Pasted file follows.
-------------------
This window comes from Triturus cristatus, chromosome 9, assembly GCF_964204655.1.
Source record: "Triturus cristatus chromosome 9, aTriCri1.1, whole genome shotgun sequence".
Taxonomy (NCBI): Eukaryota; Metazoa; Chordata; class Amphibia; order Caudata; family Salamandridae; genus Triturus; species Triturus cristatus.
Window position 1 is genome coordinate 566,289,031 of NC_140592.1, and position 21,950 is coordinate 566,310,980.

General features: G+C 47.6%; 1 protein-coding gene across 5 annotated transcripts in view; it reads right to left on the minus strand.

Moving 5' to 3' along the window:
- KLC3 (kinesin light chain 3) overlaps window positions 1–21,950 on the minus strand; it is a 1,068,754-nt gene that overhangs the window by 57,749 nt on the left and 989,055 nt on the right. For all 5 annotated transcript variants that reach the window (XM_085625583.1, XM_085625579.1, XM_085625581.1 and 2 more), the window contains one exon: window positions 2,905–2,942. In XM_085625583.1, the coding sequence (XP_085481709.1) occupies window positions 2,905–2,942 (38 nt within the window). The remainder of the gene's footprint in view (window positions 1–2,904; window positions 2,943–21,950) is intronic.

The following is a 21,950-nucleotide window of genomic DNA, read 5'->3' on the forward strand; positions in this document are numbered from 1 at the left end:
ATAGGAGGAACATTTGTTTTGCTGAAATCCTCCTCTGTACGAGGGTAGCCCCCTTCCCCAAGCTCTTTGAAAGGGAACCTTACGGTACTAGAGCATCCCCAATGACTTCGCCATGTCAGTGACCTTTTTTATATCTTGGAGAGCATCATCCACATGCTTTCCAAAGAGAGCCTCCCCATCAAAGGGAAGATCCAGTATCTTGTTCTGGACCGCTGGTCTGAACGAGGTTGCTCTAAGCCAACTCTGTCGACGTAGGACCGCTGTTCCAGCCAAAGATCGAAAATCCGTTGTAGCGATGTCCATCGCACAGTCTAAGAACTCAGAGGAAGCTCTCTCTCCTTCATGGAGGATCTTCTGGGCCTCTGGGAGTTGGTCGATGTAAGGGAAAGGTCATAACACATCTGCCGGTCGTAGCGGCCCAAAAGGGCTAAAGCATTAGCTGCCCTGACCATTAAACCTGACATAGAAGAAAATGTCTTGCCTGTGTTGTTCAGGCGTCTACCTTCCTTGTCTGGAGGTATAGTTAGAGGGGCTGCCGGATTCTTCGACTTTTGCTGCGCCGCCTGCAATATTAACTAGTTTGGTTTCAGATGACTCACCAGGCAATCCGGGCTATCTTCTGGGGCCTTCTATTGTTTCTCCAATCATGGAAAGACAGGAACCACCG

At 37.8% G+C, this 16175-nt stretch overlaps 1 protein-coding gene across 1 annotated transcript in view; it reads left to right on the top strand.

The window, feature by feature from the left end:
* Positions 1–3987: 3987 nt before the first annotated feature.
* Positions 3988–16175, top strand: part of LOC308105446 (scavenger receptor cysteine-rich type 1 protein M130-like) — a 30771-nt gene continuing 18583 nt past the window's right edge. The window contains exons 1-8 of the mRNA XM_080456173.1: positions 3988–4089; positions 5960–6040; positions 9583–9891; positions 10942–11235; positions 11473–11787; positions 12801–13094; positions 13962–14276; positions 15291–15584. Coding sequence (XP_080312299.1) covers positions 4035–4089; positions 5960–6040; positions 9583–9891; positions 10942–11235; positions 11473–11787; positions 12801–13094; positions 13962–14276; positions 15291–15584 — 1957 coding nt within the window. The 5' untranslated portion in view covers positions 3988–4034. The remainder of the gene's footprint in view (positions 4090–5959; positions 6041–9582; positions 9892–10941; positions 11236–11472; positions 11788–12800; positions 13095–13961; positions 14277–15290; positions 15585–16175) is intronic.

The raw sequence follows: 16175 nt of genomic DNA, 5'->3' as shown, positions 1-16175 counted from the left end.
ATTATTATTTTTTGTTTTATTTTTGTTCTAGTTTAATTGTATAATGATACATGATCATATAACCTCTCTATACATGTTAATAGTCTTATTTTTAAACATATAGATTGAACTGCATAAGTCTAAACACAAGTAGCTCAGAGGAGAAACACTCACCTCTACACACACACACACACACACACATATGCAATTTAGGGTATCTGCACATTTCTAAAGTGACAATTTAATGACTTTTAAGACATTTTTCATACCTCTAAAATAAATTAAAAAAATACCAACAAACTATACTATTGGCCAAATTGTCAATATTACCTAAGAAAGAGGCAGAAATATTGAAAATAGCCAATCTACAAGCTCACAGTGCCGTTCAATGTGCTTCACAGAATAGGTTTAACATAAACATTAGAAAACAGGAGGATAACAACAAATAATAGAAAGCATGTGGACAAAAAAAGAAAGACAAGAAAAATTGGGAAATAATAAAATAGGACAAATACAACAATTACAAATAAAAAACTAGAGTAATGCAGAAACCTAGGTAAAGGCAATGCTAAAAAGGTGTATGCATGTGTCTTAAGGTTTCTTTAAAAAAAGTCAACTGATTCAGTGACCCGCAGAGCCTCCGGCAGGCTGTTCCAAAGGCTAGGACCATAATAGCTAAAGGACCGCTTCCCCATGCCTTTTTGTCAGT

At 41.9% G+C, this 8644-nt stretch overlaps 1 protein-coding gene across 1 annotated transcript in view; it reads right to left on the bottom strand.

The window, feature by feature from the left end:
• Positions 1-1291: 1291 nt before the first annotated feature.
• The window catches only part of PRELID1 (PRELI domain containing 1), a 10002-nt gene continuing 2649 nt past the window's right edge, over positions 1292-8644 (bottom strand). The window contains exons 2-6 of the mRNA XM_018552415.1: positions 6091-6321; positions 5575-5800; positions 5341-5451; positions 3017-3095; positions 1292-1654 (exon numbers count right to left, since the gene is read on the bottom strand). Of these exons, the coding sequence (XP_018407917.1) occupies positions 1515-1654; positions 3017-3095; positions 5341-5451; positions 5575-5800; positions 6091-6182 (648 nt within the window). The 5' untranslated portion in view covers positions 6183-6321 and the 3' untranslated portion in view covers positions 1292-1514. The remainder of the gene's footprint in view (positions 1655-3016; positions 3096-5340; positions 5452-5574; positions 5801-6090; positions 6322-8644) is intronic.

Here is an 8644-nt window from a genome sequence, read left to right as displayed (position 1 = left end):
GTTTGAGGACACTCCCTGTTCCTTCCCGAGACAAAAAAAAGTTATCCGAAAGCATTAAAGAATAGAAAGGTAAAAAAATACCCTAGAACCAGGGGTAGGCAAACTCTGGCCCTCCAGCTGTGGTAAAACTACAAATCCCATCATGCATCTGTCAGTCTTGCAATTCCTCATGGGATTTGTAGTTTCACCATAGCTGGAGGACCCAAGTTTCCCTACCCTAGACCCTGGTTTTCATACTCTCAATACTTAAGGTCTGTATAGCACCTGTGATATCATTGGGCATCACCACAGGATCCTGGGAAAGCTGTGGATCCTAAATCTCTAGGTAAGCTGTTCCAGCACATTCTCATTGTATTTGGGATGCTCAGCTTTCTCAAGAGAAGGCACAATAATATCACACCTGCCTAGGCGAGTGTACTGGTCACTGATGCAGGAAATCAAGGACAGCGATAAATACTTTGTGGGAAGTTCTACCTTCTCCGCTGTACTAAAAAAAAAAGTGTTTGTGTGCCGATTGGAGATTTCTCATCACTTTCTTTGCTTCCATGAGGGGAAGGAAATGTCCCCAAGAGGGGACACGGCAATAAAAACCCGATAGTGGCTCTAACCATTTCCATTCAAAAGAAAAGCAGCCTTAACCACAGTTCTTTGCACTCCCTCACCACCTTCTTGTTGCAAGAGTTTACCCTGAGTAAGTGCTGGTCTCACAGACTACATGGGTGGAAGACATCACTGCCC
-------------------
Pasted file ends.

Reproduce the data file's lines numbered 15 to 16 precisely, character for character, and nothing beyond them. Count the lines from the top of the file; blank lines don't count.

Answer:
ATTATTATTTTTTGTTTTATTTTTGTTCTAGTTTAATTGTATAATGATACATGATCATATAACCTCTCTATACATGTTAATAGTCTTATTTTTAAACATATAGATTGAACTGCATAAGTCTAAACACAAGTAGCTCAGAGGAGAAACACTCACCTCTACACACACACACACACACACACATATGCAATTTAGGGTATCTGCACATTTCTAAAGTGACAATTTAATGACTTTTAAGACATTTTTCATACCTCTAAAATAAATTAAAAAAATACCAACAAACTATACTATTGGCCAAATTGTCAATATTACCTAAGAAAGAGGCAGAAATATTGAAAATAGCCAATCTACAAGCTCACAGTGCCGTTCAATGTGCTTCACAGAATAGGTTTAACATAAACATTAGAAAACAGGAGGATAACAACAAATAATAGAAAGCATGTGGACAAAAAAAGAAAGACAAGAAAAATTGGGAAATAATAAAATAGGACAAATACAACAATTACAAATAAAAAACTAGAGTAATGCAGAAACCTAGGTAAAGGCAATGCTAAAAAGGTGTATGCATGTGTCTTAAGGTTTCTTTAAAAAAAGTCAACTGATTCAGTGACCCGCAGAGCCTCCGGCAGGCTGTTCCAAAGGCTAGGACCATAATAGCTAAAGGACCGCTTCCCCATGCCTTTTTGTCAGT

At 41.9% G+C, this 8644-nt stretch overlaps 1 protein-coding gene across 1 annotated transcript in view; it reads right to left on the bottom strand.